POLICE officers have been warned that CS spray may not work on people with a “positive mental mind set.”
A 15-page dossier issued by Police Scotland also stated that the incapacitant spray would not work on dogs, and said officers should not smoke when carrying the spray.
The ‘CS incapacitant spray – issue, use and storage’ document includes sections telling officers that they should not use the spray when in crowded areas to avoid “panic.”
Politicians have branded the dossier not fit for purpose and said it made it “almost impossible” for officers to follow all the rules.
According to the “internal document”, obtained through a Freedom of Information request, CS spray will not work against people who suffer “serious mental disorders,” have been drinking alcohol, or if they have a “positive mental mind set.”
It reads: “CS incapacitant spray will not work in all cases. Failures have been noted on three categories of subject: People with serious mental disorders, people under the influence of drink or drugs and people with positive mental mind set/goal.”
It added: “CS sprays do not affect animals in the same way as people. It is ineffective on dogs.”
The document advises officers how to use and store the spray, and procedures which must be followed after the spray is used.
On page 11 officers are advised that they should not smoke or “carry lit materials when carrying CS incapacitant spray.”
Police officers are also told where they should stand and that they should not spray “up-wind” as this would result in spray back and could lead to injury.
The document also advised that CS spray should not be used “in situations where large numbers of the public are present” as it has the “potential to cause panic.”
It states: “At a distance of less than 1 metre (3ft) the officer must be aware that there is a risk that the pressure exerted on the eye by the spray can cause hydraulic pressure injuries to the subject. Although there will clearly be conditions under which this may be justified, the officer should consider this risk in their dynamic risk assessment prior to deploying the spray.
“Where possible officers should attempt to spray downwind (i.e. with the wind). Spraying upwind (i.e. against the wind) may cause a blowback that could affect officers or members of the public (cross contamination).”
It adds:“The spray should be aimed directly at the subject’s face.”
It further advises that anyone who comes into contact with the spray should be given an ‘advice notice’ about the after effects when they are released from custody.
According to the dossier anyone who has been arrested or detained after being sprayed must be regarded as a “special risk prisoner.”
If the spray is used inside a building the owner or occupier will also be issued with a notice advising them of “decontamination procedures.”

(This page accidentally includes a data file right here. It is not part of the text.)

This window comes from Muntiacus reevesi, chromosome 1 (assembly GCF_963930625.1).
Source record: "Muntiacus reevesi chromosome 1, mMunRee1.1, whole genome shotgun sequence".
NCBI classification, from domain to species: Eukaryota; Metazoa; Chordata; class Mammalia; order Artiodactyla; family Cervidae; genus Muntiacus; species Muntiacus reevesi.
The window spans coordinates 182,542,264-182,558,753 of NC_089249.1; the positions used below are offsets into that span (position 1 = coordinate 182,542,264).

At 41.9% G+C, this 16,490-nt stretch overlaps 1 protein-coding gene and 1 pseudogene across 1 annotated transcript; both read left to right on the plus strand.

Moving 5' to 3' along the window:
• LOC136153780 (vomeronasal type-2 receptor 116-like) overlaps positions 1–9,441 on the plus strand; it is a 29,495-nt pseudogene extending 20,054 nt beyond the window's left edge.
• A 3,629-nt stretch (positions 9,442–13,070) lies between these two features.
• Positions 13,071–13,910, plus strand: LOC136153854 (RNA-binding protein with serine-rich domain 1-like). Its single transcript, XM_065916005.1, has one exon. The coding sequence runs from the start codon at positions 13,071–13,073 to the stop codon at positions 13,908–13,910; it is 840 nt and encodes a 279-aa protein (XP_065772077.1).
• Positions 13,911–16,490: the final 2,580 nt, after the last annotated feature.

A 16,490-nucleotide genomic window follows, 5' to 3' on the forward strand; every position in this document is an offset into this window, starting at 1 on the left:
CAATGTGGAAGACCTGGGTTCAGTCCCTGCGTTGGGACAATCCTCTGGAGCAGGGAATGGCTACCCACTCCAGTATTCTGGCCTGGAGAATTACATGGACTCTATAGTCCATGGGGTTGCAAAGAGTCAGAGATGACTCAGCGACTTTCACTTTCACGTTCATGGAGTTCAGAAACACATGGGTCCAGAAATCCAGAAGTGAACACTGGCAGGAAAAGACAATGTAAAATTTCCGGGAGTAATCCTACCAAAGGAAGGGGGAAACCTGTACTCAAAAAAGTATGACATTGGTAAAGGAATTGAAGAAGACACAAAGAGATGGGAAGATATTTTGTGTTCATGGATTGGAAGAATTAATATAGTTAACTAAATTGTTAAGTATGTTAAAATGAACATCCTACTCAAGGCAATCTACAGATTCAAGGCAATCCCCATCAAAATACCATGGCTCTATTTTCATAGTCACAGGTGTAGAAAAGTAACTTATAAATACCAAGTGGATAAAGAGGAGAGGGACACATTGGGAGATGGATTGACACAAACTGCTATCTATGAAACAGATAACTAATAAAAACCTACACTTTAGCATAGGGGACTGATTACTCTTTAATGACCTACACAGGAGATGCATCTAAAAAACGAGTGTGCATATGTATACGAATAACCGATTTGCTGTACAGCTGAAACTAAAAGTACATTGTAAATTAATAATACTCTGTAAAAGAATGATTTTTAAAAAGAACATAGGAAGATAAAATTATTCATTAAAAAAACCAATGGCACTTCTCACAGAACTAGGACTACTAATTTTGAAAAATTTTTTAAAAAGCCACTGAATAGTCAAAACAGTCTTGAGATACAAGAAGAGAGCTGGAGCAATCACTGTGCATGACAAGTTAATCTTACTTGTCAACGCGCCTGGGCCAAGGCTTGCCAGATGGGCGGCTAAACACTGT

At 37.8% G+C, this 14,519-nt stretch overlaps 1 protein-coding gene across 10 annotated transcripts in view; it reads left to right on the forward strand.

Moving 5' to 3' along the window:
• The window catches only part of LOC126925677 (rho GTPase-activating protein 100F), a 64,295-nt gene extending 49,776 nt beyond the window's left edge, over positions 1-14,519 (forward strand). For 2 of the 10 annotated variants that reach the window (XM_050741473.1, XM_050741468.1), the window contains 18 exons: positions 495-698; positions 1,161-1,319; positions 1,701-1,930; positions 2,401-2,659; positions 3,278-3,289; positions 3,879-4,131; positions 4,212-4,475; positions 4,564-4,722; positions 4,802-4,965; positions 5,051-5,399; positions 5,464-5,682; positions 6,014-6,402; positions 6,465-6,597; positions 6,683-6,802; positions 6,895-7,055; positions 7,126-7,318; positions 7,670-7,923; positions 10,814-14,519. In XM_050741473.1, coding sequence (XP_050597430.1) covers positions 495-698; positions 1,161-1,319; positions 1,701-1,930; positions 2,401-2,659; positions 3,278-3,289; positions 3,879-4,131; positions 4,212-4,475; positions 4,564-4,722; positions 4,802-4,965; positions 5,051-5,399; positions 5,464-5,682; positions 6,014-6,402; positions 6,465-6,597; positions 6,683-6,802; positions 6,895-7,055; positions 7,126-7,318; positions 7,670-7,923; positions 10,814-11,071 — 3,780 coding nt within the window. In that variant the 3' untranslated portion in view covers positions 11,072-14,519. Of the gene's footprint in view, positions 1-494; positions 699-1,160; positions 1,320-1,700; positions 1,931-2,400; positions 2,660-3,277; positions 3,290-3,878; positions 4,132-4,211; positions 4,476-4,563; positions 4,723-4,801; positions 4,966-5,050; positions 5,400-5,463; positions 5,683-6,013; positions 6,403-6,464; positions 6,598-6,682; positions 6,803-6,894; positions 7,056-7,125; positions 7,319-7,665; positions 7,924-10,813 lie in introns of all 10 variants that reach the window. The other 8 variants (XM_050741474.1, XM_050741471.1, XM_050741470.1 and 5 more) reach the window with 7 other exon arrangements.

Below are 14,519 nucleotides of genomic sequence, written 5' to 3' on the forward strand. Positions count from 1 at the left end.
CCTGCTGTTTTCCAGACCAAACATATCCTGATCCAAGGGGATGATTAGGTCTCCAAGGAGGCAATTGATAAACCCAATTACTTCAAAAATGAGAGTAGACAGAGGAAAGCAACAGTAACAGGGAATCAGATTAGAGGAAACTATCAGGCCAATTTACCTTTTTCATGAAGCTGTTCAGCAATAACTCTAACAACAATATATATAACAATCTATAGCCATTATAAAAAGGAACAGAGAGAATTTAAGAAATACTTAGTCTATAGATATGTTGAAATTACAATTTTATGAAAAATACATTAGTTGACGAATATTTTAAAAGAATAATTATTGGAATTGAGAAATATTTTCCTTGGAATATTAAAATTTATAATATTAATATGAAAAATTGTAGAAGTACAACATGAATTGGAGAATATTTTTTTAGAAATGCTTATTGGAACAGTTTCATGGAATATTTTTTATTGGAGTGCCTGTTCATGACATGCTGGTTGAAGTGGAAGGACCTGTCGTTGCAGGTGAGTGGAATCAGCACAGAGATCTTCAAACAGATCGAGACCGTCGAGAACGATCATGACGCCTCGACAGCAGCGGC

While if the spray is used in a shop Police Scotland advise that any produce suspected of being contaminated by the spray should be removed from display in the shop.
The document, available to officers on the police intranet, states: “Generally foodstuffs, unless sealed in packaging, should be destroyed.”
Police officers are also told that anyone whose clothes have come into contact with the spray must be given a “paper suit” while their clothes are “sealed in polythene bags” to prevent contamination.
After a subject is restrained by officers “priority must be given to their aftercare.”
This includes giving the person “reassurance that the effect of the spray is temporary” and instructing them to “breathe normally” as this will “aid recovery and prevent hyperventilation.”
Scottish Conservative justice spokeswoman Margaret Mitchell said: “CS spray is a useful tool for police officers in the fight against crime.
“The information document clearly is not so useful, with a range of suggestions that appear almost impossible to follow and observe.
“It is another example of a document Police Scotland needs to look at to make sure it is fit for purpose.”
Chief Inspector Stuart Ord from Police Scotland’s Training team said:” CS Incapacitant Spray is an effective tool in helping our frontline officers keep the public and themselves safe.
” All officers who use CS Spray receive an initial full practical training course during which they are required to show competence in its use. This initial training is reinforced through annual requalification training to ensure that if they need to use this device, they continue to do so in the safest possible manner.
“The reference to a positive attitude rendering the spray ineffective is taken out of context. It is intended to inform officers that the spray may not immediately effect a person who is positively determined to inflict harm on another person. Given their potential state of mind they may suffer the physical effects of the spray but may temporarily ignore them. Officers involved in such an incident where this happens need to be alert to the possibility of using another method to subdue the individual.”